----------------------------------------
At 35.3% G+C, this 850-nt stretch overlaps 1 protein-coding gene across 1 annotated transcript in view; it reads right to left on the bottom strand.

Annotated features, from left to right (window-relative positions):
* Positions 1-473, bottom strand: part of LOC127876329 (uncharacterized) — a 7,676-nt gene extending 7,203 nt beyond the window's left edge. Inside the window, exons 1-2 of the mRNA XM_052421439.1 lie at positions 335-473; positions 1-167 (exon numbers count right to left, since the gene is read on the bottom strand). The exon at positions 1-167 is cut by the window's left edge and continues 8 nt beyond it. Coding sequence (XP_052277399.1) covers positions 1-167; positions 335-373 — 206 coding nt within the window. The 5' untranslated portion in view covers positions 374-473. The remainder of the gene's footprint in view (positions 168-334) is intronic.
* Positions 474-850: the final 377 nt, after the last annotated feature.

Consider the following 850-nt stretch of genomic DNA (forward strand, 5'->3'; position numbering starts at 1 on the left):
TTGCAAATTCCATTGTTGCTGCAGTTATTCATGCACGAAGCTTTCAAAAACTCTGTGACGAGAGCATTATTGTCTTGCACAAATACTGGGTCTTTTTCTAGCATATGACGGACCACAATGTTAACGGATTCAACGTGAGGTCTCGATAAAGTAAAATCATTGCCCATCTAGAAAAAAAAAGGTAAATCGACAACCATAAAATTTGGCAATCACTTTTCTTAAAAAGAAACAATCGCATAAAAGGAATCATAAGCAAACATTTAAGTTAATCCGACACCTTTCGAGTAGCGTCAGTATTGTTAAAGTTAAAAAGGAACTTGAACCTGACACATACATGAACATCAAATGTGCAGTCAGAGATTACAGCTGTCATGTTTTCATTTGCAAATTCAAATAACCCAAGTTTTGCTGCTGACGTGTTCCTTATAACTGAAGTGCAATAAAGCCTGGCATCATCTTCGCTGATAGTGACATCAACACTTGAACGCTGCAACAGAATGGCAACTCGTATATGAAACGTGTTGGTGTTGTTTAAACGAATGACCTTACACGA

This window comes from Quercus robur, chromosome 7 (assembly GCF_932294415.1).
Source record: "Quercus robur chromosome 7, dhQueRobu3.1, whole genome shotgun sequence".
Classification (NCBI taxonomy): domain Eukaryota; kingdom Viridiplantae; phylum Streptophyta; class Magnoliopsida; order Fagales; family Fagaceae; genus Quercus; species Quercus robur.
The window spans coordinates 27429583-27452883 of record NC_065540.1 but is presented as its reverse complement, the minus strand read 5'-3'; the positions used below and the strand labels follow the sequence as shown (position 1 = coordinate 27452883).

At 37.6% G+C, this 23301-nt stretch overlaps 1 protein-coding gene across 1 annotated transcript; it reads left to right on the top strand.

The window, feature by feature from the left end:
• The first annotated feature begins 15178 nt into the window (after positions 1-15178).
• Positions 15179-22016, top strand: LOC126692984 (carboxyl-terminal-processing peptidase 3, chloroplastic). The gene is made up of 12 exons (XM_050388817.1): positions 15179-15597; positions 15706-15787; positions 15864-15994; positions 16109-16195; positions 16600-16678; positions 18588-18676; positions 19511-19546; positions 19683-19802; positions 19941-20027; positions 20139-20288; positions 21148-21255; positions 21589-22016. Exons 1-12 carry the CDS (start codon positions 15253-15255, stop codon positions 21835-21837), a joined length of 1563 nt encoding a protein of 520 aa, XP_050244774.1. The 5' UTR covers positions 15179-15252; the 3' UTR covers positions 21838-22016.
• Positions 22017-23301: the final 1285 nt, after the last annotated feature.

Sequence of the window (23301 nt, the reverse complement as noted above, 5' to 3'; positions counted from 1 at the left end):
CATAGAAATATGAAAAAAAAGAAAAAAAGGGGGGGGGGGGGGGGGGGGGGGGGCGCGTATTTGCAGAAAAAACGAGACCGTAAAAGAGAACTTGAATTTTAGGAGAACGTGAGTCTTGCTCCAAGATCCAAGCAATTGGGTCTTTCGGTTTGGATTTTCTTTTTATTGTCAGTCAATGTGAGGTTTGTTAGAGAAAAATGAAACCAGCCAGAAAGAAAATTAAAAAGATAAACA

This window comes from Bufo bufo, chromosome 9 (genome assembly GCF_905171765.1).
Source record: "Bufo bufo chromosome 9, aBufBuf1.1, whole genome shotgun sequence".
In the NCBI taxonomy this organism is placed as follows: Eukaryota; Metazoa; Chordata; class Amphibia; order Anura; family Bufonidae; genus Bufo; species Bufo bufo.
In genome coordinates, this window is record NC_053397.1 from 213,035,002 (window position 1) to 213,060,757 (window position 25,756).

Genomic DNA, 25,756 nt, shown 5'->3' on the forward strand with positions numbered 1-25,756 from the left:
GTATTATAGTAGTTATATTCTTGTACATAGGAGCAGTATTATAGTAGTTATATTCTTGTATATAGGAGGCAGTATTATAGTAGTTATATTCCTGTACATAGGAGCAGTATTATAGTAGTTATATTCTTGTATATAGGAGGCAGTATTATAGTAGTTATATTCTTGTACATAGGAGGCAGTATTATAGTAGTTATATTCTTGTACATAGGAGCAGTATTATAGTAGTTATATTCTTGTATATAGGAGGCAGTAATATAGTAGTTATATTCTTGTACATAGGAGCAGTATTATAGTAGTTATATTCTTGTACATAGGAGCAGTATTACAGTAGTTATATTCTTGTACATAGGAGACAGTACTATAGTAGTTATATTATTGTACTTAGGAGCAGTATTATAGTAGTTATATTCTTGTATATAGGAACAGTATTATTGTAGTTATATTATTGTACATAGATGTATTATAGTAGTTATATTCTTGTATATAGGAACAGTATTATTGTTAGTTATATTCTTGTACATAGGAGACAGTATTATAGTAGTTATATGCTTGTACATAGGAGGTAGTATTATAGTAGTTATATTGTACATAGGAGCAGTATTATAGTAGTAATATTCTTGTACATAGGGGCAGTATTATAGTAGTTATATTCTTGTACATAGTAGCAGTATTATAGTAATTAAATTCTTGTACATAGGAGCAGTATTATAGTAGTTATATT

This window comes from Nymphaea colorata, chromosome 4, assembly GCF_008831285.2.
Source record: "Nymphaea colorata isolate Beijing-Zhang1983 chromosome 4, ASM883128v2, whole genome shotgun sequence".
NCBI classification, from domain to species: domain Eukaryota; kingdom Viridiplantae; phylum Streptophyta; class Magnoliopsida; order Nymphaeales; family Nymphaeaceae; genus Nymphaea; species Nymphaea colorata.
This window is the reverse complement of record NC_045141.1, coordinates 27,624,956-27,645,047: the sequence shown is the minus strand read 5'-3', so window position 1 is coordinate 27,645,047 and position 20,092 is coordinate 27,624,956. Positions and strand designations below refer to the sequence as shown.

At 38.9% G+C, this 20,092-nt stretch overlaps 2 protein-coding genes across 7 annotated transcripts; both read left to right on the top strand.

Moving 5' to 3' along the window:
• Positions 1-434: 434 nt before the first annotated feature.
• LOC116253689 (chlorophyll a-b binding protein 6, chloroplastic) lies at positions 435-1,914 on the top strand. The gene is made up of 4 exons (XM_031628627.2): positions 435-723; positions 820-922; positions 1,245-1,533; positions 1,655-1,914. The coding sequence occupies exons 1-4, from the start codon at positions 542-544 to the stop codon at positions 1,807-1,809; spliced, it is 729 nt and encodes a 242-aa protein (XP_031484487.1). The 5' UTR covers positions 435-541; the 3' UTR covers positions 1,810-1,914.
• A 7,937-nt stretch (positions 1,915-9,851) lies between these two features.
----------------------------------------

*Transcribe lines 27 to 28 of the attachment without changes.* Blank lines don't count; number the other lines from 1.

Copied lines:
This window is the reverse complement of record NC_045141.1, coordinates 27,624,956-27,645,047: the sequence shown is the minus strand read 5'-3', so window position 1 is coordinate 27,645,047 and position 20,092 is coordinate 27,624,956. Positions and strand designations below refer to the sequence as shown.

At 38.9% G+C, this 20,092-nt stretch overlaps 2 protein-coding genes across 7 annotated transcripts; both read left to right on the top strand.